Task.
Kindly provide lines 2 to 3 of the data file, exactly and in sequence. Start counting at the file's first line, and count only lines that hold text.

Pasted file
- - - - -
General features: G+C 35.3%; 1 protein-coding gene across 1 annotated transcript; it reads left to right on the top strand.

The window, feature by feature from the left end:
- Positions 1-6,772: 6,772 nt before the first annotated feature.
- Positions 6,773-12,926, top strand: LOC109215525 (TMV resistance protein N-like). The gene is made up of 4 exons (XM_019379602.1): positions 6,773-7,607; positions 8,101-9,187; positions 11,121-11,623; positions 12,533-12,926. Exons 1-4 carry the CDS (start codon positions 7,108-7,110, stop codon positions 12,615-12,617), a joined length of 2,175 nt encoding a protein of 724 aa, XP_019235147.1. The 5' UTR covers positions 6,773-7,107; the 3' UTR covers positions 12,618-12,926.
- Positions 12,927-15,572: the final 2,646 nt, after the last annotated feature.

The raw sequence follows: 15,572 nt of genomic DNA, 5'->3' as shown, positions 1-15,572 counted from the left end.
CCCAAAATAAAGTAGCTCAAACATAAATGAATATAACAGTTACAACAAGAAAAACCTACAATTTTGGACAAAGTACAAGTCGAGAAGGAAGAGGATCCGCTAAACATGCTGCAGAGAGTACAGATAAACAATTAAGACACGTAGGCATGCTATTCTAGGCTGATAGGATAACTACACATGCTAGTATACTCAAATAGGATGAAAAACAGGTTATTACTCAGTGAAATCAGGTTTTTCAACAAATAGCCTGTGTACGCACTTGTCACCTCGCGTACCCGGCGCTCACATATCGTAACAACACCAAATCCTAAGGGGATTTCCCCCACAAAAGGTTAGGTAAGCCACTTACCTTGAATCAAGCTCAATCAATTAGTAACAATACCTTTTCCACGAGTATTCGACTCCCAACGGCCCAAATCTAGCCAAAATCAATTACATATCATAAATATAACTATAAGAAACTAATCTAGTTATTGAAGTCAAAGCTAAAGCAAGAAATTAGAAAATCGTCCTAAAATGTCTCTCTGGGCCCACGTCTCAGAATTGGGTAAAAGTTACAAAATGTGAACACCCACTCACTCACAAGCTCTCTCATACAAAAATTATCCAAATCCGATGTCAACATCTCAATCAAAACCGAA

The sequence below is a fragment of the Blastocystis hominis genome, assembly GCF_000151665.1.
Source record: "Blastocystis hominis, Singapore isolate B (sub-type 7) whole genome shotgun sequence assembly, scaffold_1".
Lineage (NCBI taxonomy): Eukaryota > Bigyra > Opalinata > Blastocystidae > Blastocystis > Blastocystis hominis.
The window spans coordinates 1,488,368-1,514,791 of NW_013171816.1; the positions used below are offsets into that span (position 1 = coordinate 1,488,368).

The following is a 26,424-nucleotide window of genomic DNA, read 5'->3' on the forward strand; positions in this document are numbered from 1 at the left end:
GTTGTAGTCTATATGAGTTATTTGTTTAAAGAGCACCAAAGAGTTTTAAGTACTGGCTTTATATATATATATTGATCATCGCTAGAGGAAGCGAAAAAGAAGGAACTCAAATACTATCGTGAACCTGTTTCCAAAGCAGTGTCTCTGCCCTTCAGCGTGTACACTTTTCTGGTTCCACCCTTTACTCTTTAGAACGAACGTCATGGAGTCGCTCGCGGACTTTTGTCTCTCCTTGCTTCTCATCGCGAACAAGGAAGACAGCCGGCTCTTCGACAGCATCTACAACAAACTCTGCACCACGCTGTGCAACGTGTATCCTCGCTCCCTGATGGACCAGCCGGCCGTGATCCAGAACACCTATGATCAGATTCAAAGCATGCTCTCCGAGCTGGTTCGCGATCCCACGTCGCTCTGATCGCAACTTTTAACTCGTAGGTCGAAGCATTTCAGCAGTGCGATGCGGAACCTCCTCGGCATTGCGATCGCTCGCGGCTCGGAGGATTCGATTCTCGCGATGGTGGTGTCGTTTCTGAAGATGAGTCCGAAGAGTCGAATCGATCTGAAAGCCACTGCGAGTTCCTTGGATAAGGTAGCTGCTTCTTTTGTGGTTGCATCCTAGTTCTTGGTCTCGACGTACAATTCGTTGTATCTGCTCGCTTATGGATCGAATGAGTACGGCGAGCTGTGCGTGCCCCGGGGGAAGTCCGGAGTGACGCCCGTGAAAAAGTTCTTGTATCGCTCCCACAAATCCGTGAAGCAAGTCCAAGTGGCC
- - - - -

The window, feature by feature from the left end:
- Positions 1-6,772: 6,772 nt before the first annotated feature.